Tuesday, June 6, 2017

Ramadan + Sunlight = Heatstroke and Diarrhea…

Labourers taking a bath outside a shop at Shoba Bazaar to get relief from the scorching hot day in Peshawar. PHOTO: APP

As the mercury hovers around the 43 degrees Celsius mark and the fasting month of Ramazan now underway, health experts have urged the people to avoid going outside during the day when the temperature is high.

They stated that the ongoing heat wave, which has already seen Turbat break its record for the highest temperature, could lead to serious problems for people venturing outdoors such as heat stroke among adults apart from diarrhoea among children.
“We have been receiving a large number of patients with heat stroke and diarrhoea and children seriously need to be protected against the heat wave,” Lady Reading Hospital (LRH) Medical Director Dr Khalid Masood said, adding that the majority of heat wave victims they receive were children.

On Monday night, a large number of people were observed carrying their children to the LRH accident and emergency department. Some faced other problems but most of the children had been brought to the facility seeking treatment for diarrhoea.
“Yes they were exposed to sunlight but it [diarrhoea] happened due to suffocation since the power supply had been suspended for hours in our neighbourhood,” said 44-year Rahimullah Shah, a resident of Jamil Chowk area who had brought his two children to LRH immediately after Iftar.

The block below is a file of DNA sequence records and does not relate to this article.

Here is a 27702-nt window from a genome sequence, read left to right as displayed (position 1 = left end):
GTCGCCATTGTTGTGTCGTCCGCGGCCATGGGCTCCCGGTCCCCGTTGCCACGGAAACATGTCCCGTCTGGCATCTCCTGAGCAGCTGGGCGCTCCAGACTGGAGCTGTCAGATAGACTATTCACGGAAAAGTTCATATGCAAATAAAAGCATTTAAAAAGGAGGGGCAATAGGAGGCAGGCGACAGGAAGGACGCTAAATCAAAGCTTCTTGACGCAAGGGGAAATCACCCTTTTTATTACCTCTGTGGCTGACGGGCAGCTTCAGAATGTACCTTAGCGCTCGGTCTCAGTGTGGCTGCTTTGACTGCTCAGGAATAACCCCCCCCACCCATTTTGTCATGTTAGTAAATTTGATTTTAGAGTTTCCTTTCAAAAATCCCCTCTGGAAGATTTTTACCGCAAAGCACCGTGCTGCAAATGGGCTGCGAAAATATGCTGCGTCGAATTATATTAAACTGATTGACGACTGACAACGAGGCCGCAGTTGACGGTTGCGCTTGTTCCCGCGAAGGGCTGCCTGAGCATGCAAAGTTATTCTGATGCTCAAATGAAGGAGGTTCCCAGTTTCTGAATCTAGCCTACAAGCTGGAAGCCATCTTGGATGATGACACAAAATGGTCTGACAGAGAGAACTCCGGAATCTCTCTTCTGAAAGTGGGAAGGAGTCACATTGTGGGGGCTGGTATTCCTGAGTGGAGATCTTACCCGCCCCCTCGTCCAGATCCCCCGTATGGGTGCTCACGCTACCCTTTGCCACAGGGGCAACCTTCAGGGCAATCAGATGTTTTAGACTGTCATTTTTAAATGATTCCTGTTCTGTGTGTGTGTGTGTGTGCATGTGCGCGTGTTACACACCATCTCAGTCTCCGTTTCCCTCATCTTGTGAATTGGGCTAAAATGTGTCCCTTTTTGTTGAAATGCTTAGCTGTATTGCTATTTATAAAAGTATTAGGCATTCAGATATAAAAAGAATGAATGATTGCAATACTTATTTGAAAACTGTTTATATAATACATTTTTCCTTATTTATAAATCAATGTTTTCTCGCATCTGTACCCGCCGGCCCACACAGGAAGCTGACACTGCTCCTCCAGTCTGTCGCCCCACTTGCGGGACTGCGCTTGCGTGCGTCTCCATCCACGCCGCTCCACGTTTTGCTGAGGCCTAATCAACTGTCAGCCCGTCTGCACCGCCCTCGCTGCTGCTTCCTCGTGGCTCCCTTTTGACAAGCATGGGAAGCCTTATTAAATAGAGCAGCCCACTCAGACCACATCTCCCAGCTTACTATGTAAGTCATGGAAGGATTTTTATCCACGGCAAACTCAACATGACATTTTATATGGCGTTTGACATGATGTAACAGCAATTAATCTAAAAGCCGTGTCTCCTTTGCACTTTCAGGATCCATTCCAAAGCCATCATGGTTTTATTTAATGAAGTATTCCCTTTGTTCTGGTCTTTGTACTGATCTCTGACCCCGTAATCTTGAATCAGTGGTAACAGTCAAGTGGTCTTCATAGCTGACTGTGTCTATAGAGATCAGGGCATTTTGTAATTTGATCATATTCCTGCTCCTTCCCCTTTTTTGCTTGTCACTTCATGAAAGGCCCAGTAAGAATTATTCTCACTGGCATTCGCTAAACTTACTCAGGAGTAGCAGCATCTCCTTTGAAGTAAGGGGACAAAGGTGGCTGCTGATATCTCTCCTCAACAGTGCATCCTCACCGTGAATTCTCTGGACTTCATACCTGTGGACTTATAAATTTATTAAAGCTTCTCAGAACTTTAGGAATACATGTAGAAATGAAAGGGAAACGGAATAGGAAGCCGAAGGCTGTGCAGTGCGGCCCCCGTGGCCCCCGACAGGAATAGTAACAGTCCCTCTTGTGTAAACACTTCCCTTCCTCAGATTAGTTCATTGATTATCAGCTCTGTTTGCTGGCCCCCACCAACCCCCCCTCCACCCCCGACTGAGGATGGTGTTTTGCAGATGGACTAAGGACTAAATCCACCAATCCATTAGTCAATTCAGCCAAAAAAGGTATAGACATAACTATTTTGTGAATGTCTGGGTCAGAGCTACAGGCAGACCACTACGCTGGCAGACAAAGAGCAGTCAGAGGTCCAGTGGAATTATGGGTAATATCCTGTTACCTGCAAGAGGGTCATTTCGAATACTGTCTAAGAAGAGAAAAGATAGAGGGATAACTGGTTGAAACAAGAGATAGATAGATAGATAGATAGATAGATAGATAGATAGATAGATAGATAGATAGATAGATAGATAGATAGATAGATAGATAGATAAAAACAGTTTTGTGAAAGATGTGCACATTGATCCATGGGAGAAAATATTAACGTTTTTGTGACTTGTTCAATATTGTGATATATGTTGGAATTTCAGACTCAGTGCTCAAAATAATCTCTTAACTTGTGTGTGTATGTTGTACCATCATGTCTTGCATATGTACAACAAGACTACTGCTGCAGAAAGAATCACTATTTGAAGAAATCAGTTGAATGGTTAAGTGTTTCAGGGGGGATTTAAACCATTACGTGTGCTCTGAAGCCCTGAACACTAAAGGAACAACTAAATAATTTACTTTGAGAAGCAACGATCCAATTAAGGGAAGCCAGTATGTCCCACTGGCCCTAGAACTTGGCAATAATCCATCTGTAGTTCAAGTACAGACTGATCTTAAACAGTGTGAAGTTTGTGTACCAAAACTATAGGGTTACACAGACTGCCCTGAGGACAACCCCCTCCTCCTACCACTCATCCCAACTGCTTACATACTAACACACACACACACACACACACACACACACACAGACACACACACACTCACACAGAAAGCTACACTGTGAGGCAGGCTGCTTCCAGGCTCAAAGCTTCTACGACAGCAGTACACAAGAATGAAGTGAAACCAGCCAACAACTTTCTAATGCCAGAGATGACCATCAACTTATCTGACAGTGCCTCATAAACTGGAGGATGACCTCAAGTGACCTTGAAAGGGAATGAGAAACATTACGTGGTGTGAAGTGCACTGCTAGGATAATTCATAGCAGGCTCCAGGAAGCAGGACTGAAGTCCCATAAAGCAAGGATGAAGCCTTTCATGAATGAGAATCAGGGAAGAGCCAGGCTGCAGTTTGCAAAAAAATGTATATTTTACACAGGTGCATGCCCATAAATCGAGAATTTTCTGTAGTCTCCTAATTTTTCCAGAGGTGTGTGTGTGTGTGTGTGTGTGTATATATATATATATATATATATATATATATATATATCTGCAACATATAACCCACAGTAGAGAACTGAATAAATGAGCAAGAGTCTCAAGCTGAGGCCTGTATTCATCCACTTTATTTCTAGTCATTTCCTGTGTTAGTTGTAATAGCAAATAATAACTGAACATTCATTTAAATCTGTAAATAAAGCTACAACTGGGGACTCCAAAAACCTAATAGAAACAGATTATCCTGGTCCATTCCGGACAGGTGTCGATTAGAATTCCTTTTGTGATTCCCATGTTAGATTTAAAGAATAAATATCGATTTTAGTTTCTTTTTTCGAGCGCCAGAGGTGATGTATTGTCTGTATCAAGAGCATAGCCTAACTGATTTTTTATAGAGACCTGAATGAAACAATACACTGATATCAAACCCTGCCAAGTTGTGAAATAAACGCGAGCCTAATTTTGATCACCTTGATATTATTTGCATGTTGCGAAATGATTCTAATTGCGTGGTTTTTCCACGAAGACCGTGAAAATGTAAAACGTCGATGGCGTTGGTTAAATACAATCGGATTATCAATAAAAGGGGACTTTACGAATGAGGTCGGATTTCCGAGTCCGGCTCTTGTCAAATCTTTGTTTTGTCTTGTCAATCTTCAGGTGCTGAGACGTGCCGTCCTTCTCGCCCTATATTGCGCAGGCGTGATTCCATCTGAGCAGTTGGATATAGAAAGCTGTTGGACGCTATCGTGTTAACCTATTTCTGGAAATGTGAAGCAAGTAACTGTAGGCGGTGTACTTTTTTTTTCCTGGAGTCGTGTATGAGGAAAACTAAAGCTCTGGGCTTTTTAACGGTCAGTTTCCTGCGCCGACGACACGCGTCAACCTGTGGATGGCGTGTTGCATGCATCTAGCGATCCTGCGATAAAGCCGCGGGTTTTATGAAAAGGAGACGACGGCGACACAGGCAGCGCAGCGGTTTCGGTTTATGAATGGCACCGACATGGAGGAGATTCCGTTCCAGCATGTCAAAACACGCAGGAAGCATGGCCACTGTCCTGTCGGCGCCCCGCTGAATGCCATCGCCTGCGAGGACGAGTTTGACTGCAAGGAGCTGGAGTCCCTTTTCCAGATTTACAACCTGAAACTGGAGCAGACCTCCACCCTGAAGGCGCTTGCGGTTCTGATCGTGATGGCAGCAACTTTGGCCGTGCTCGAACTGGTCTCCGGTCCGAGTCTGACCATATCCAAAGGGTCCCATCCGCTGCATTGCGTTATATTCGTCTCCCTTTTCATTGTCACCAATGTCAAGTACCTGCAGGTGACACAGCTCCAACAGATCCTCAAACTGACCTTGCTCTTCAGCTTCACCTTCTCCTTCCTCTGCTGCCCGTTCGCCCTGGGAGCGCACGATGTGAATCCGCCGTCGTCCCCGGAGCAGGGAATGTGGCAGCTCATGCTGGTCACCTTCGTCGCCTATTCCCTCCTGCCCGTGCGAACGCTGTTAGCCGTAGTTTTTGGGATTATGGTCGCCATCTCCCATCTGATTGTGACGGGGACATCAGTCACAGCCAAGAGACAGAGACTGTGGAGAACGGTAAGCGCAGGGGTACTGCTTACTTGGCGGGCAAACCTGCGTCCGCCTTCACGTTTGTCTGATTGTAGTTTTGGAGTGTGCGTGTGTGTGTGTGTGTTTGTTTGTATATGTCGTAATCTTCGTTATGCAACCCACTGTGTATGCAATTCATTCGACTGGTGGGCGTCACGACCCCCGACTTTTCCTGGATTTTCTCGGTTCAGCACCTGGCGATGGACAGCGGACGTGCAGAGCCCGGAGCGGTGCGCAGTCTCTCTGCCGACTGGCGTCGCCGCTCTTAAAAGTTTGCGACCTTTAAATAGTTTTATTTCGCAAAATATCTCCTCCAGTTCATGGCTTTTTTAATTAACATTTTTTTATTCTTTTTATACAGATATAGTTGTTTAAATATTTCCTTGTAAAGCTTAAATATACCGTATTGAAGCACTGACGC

Shah stated that he was at work when he received a call from his home that his four-year-old twins Naeem and Saleem were both vomiting. He added that the children were first rushed to a local dispenser who suggested that the children had diarrhoea and required treatment available at the LRH.
The experts added that parents must avoid giving juices to their children since it can possibly cause diarrhoea since the quality of all the additives is not known. However, juicy fruits should be provided to kids while adults should also increase their liquid intake along with dates at Sehr and Iftar.
“Date should be permanently available since it provides you glucose for a long time and usually it is the glucose level which drops down and leading to serious problems,” Dr Masood said.
He added that pregnant women should ensure maximum intake of liquids and dates while both men and women must have yoghurt and milk at Sehri and Iftari.
Dr Masood though urged people to stay away from roasted food items such as chicken, karahi and other oily items.
Published in The Express Tribune, May 31st, 2017.

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